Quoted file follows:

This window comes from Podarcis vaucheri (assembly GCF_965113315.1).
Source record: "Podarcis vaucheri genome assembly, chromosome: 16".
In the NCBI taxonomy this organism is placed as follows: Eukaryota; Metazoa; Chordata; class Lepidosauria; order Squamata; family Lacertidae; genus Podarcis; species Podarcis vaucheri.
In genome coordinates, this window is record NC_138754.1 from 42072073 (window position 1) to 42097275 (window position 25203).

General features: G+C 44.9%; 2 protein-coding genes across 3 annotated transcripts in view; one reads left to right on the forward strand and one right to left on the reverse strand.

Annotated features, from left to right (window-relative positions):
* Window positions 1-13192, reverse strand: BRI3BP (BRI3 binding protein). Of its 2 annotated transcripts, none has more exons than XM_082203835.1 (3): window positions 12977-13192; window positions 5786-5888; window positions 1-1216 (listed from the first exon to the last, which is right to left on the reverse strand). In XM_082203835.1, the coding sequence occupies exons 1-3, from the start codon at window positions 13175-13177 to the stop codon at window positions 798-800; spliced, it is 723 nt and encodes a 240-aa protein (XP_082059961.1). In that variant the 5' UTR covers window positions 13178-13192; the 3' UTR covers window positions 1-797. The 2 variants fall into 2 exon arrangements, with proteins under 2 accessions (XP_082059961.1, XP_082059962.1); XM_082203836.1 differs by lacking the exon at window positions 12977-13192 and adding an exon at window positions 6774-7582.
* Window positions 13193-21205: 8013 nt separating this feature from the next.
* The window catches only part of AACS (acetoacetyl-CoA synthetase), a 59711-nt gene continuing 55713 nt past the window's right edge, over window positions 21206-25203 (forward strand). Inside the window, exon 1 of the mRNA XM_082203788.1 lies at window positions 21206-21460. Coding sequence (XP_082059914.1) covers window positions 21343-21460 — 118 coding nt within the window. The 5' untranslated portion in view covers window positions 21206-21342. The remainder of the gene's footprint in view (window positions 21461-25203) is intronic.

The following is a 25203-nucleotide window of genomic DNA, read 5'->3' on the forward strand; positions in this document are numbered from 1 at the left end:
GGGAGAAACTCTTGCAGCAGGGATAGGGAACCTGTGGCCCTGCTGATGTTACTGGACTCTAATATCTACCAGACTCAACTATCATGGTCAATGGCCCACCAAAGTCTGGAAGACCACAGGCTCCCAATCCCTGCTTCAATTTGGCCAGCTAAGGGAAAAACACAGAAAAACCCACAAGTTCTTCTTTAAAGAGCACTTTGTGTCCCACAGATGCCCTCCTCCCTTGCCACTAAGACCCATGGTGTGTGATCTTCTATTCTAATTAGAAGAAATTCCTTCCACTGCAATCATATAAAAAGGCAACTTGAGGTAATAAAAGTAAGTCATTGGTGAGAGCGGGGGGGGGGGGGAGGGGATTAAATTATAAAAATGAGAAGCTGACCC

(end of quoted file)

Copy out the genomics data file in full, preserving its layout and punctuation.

This window comes from Podarcis vaucheri (assembly GCF_965113315.1).
Source record: "Podarcis vaucheri genome assembly, chromosome: 16".
In the NCBI taxonomy this organism is placed as follows: Eukaryota; Metazoa; Chordata; class Lepidosauria; order Squamata; family Lacertidae; genus Podarcis; species Podarcis vaucheri.
In genome coordinates, this window is record NC_138754.1 from 42072073 (window position 1) to 42097275 (window position 25203).

General features: G+C 44.9%; 2 protein-coding genes across 3 annotated transcripts in view; one reads left to right on the forward strand and one right to left on the reverse strand.

Annotated features, from left to right (window-relative positions):
* Window positions 1-13192, reverse strand: BRI3BP (BRI3 binding protein). Of its 2 annotated transcripts, none has more exons than XM_082203835.1 (3): window positions 12977-13192; window positions 5786-5888; window positions 1-1216 (listed from the first exon to the last, which is right to left on the reverse strand). In XM_082203835.1, the coding sequence occupies exons 1-3, from the start codon at window positions 13175-13177 to the stop codon at window positions 798-800; spliced, it is 723 nt and encodes a 240-aa protein (XP_082059961.1). In that variant the 5' UTR covers window positions 13178-13192; the 3' UTR covers window positions 1-797. The 2 variants fall into 2 exon arrangements, with proteins under 2 accessions (XP_082059961.1, XP_082059962.1); XM_082203836.1 differs by lacking the exon at window positions 12977-13192 and adding an exon at window positions 6774-7582.
* Window positions 13193-21205: 8013 nt separating this feature from the next.
* The window catches only part of AACS (acetoacetyl-CoA synthetase), a 59711-nt gene continuing 55713 nt past the window's right edge, over window positions 21206-25203 (forward strand). Inside the window, exon 1 of the mRNA XM_082203788.1 lies at window positions 21206-21460. Coding sequence (XP_082059914.1) covers window positions 21343-21460 — 118 coding nt within the window. The 5' untranslated portion in view covers window positions 21206-21342. The remainder of the gene's footprint in view (window positions 21461-25203) is intronic.

The following is a 25203-nucleotide window of genomic DNA, read 5'->3' on the forward strand; positions in this document are numbered from 1 at the left end:
GGGAGAAACTCTTGCAGCAGGGATAGGGAACCTGTGGCCCTGCTGATGTTACTGGACTCTAATATCTACCAGACTCAACTATCATGGTCAATGGCCCACCAAAGTCTGGAAGACCACAGGCTCCCAATCCCTGCTTCAATTTGGCCAGCTAAGGGAAAAACACAGAAAAACCCACAAGTTCTTCTTTAAAGAGCACTTTGTGTCCCACAGATGCCCTCCTCCCTTGCCACTAAGACCCATGGTGTGTGATCTTCTATTCTAATTAGAAGAAATTCCTTCCACTGCAATCATATAAAAAGGCAACTTGAGGTAATAAAAGTAAGTCATTGGTGAGAGCGGGGGGGGGGGGGAGGGGATTAAATTATAAAAATGAGAAGCTGACCC